cycling utah April 2000
Gemini Bridges keeps you coming back for more
By Gregg Bromka
Gemini Bridges is one of those routes that everyone loves to ride time and again, especially if you're not hellbent on pitting testosterone against Slickrock or stamina against epics. It's one of Moab's "easiest" routes (an oxymoron?) because it's largely downhill. However, it's nary a cruise through the park because the sometimes-rough doubletrack works your arms and the mile-long climb out of Little Canyon is a little devil. But the sweeping panorama of Monitor and Merrimac Buttes to the north, Gold Bar Rim to the east and the La Sal Mountains and Behind the Rocks to the southeast outweigh any hardships endured.
What makes this route unique is that it places you on top of the namesake arches rather than making you crane your neck skyward from underneath. In fact, it's easy to pass right by the bridges unknowingly. The fun comes when you step out on to their flat tops and peer into the acoustically resounding alcove below. Acrophobes might want to stay on the mainland. Later, the route wanders up the hanging valley of Little Canyon and to the rim of orange-brown cliffs that overlooks Moab Canyon and Arches National Park beyond.
Notes on the trail: You'll need a shuttle to reach the upper trailhead off UT 313 en route to Canyonlands National Park's Island in the Sky District. (Moab taxi services or bike shops can offer a lift - for a price.)
Head east through juniper and pinyon chaparrals and let gravity slowly pull you down the bumpy double-track. Ever-widening gaps in the earth's crust off to the right remind you that this is indeed canyon country. Descend a bit faster, and after 4 miles stay straight at a junction for Arths Pasture (left/north); then stay straight again farther on bypassing the spur to Four Arches Trail and Crips Hole (right/south). One mile more, fork right to access Gemini Bridges. Keep on the straight and narrow by following the painted markers to avoid trampling the delicate desert crust.
You could practically roll right across the flat-topped connectors without knowing it, except that the earth drops abruptly 200 feet into the boxed-in canyon. Bask on the rock like a lizard then yodel into the canyon and catch the reverberations.
Backtrack to the main junction and head right/east. At a prominent junction 1 mile ahead, fork left to descend a steep hill laden with sand, loose rock, and ledges. (Fork right to venture up Bull Canyon and view Gemini Bridges from below.) Stay left at the bottom of the hill to head up Little Canyon, slogging through sandpits, and tipping your helmet hello to the Gooney Bird formation. About 1 mile past the sandstoned cuckoo, the canyon widens and the road starts rising, gradually at first then at a rather rude incline. Just when you think you've made it to the top, the road curves and rises up one last pitch.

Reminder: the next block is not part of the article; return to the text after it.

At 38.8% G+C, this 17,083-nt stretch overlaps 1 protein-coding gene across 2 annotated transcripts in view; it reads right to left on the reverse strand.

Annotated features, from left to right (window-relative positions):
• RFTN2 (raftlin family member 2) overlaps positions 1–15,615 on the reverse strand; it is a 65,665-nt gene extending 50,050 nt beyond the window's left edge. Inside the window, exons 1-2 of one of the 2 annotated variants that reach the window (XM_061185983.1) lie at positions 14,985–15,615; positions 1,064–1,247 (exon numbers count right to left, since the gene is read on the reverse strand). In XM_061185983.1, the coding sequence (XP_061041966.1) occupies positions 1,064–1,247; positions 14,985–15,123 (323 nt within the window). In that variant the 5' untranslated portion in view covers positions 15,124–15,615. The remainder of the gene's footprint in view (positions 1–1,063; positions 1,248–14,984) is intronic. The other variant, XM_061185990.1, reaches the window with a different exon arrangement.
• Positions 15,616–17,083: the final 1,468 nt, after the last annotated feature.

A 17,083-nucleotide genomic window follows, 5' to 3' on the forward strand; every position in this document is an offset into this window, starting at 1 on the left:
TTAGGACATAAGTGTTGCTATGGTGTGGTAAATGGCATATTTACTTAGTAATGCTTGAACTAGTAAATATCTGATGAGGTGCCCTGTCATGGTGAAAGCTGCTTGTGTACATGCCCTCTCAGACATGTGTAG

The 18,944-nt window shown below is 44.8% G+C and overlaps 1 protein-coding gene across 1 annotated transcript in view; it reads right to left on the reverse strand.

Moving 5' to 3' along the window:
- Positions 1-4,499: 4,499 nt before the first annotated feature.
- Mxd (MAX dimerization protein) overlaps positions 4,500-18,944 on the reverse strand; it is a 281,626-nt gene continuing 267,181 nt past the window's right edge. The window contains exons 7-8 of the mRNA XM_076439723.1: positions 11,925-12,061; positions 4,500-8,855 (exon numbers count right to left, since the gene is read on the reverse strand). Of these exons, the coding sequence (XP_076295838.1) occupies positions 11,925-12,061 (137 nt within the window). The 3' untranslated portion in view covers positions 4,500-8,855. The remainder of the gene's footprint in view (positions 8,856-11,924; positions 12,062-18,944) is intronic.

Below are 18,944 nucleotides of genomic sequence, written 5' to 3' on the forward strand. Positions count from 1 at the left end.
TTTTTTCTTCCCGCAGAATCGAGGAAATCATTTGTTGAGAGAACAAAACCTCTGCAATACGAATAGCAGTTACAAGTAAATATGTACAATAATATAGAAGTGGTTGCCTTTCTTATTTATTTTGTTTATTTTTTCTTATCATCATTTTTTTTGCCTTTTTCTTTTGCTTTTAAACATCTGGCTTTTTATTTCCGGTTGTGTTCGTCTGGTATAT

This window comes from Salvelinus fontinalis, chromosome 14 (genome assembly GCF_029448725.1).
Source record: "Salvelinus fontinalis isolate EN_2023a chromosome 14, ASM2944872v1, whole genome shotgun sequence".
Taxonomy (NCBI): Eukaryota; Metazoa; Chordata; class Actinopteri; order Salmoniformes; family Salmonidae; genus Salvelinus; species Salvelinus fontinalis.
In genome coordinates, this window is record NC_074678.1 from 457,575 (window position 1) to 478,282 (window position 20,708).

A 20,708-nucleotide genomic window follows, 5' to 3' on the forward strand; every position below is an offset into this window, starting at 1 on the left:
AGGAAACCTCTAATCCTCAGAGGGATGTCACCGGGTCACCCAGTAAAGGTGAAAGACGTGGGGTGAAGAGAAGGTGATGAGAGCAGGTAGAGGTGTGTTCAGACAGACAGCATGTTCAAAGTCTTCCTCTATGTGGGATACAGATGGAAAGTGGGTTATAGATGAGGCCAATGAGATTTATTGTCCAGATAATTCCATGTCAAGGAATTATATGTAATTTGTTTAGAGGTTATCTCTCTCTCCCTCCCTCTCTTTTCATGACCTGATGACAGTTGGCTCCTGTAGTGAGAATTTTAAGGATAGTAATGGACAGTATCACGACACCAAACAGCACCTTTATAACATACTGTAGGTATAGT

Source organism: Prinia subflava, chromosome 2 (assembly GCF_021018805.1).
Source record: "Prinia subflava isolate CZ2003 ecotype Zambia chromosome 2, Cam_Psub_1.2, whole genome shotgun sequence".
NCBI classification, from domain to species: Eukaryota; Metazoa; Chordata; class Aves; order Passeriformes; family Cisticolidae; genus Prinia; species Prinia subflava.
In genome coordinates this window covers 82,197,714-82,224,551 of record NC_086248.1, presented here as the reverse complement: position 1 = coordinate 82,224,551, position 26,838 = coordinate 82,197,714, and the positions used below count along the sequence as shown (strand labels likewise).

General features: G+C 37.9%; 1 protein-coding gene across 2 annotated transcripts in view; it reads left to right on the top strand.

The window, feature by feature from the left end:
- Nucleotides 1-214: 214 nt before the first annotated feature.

The descent on the sand, rock, and rutted doubletrack is as fast and fearful as you dare make it. But if you work the brakes you can enjoy the stunning view from the cliff's edge of the valley below and of arches dotting the distance. (Be alert to uphill bikers who have opted to ride out-and-back.) Finally, follow the power lines to the lower trailhead.
No shuttle? No problem. Park and embark from the lower trailhead and ride 15.5 miles out-and-back to Gemini Bridges. This option is moderate to strenuous because it's mostly uphill to the bridges. Plus you'll face that little bruiser of a hill on the way back. Total elevation gain is nearly 1,300 feet.
Just the Facts:
Distance: 13.7 miles.
Tread: Rock-studded and sand doubletracks.
Physical Difficulty: Easy to moderate. Easy cruising until you start sucking air while climbing out of Little Canyon.
Technical Difficulty: Low to moderate. Suspension goes a long way to smooth the jackhammer conditions from the outset, but not every pitching wedge can get you through some of Little Canyon's sand traps.
Elevation Change: The upper trailhead is at 6,000 feet. The lower trailhead is at 4,575 feet. The 300-foot climb out of Little Canyon awakens your legs and lungs.
Trailhead Access: From the intersection of Main and Center in Moab, travel 10 miles north on US 191 to the marked trailhead next to the railroad tracks. Drop one vehicle here; then drive on US 191 for 1.2 miles and turn left on UT 313 for Canyonlands National Park and Dead Horse Point State Park. Drive 13.2 miles to a dirt road on the left tagged for Gemini Bridges between mileposts 10 and 9.
Excerpted from Mountain Biking Utah, 2nd Edition 1999, by Gregg Bromka.